Making Garden Magic with Designer James Brewer

James Brewer incorporated granite pillars his client had collected for years into this project in Wolfeboro, New Hampshire.
Brewer’s own garden in England was featured in the venerable newspaper, The Times.
This lushly planted pond was part of a large garden Brewer designed and installed for a client with cerebral palsy. So it could be navigated in a wheelchair, the garden featured more than 300 feet of pathways comprised of 26,000 individual granite blocks laid by hand.

James Brewer got his start in garden design at the tender age of 11, when he helped his parents create their garden in the English countryside. Completely self-taught, Brewer launched his business in 1995 on a shoe-string, and just five years later, the BBC came calling, asking to feature one of his projects in a live broadcast. Brewer’s well-developed skills and extraordinary attention to detail—shaping paver stones by hand, for example—make his gardens look and feel timeless. “I always try to create magical spaces that work seamlessly with their surroundings so that the garden will continue to grow and merge with its backdrop,” he says. “The results are places you can go to lose yourself within the magic that only a garden can offer.” In 2014 Brewer moved “across the pond” to northern New England, where he has embraced a new palette of native plants to create more garden magic.

A. I started with just £5 in my pocket, a dream of what I wanted to achieve, and a steadfast determination to get there. In England I created my projects wearing many hats every day—designer, stonemason, horticulturalist, outdoor lighting expert—I’ve done it all. This has given me the unique expertise to design bespoke, functional gardens for my clients and to make sure the contractors I use accurately convert my designs—and my clients’ dreams—to reality.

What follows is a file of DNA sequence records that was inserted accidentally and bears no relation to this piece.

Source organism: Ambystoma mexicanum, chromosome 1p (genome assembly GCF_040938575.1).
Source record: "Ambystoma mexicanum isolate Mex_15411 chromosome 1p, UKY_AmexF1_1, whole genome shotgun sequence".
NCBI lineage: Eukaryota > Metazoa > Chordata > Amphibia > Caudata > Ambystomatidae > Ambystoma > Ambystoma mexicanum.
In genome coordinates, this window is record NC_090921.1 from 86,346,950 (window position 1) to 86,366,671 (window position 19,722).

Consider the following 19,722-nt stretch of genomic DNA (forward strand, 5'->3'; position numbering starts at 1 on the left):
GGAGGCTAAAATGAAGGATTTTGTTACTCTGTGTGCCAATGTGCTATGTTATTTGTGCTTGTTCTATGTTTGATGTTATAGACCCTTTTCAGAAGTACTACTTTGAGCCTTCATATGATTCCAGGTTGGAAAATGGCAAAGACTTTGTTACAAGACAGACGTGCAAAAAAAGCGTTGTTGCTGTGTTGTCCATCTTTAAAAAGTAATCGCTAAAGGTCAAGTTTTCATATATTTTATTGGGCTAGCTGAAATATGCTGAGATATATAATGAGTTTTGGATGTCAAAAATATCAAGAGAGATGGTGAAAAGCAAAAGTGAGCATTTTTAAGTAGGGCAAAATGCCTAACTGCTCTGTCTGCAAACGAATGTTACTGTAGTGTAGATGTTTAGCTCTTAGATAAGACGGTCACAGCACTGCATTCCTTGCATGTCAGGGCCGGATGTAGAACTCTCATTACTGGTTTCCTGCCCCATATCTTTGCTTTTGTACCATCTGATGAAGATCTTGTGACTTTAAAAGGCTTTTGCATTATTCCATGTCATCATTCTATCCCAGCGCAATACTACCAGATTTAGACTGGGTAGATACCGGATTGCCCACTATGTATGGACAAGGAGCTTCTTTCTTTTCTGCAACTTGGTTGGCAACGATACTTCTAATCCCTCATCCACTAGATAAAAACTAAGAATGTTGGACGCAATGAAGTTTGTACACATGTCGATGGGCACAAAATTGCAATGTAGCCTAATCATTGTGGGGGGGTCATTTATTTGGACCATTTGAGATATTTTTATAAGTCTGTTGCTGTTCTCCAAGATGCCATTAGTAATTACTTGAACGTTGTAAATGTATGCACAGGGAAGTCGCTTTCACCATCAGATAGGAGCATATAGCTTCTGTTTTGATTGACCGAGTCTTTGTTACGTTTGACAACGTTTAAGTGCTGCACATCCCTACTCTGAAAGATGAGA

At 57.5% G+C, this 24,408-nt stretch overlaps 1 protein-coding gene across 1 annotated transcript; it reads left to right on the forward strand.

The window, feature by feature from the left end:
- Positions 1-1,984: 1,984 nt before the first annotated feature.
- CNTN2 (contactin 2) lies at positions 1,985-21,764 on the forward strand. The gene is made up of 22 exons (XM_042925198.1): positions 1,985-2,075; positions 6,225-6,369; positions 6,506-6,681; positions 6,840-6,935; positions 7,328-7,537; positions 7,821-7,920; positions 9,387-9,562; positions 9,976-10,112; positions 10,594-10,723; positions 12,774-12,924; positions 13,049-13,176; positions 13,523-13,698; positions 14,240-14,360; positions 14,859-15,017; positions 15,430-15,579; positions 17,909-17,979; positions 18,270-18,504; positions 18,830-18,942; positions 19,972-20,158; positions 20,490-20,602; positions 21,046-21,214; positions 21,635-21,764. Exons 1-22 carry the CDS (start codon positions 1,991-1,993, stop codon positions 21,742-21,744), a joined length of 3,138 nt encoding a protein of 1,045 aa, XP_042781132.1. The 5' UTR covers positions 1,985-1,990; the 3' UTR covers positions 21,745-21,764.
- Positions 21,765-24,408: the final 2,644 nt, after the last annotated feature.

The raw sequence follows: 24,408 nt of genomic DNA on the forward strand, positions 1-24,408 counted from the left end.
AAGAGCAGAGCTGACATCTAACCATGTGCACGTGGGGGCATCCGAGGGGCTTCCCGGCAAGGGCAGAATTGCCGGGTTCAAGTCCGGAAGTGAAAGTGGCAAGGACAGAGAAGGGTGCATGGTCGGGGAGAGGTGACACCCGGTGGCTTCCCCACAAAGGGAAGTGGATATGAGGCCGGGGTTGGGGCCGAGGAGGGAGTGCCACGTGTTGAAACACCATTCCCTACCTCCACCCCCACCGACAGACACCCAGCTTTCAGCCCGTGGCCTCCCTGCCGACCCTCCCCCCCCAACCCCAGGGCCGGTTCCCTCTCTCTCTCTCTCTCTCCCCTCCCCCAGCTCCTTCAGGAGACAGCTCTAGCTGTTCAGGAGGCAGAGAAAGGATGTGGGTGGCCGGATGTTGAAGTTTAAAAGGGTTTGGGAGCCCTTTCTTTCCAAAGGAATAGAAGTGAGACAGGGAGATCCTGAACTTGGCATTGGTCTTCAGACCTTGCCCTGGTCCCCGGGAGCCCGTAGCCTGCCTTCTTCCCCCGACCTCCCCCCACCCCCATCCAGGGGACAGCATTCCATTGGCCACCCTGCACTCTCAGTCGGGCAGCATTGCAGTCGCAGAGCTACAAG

Q. Much of your early career was spent in your native England, where the gardens are internationally renowned. How does that experience translate to working in Maine gardens?

A. Over my 19 years in England, I designed and created everything from Victorian “secret gardens” to cottage gardens. In addition to a carefully planned design, what these diverse projects had in common was a strong structure complemented by well-chosen, high-quality plantings. I apply these same principles to my work in Maine. While some of the plant material is different, Maine presents climate challenges similar to those in England, and my clients here are equally passionate about their gardens.

Q. Describe a particular garden design challenge and how you solved it.

A. A recent client in Wolfeboro, New Hampshire, had collected granite posts for decades and wanted to use them somehow in their garden. I created a design that combined influences of a Victorian rose potager, an English country courtyard, and the famous mono- liths at Stonehenge. The dramatic result, which I’ve dubbed “Wolfehenge,” demonstrates the magical compatibility of English influence with the plant palette and natural granite majesty of northern New England. And most importantly, my clients are thrilled.

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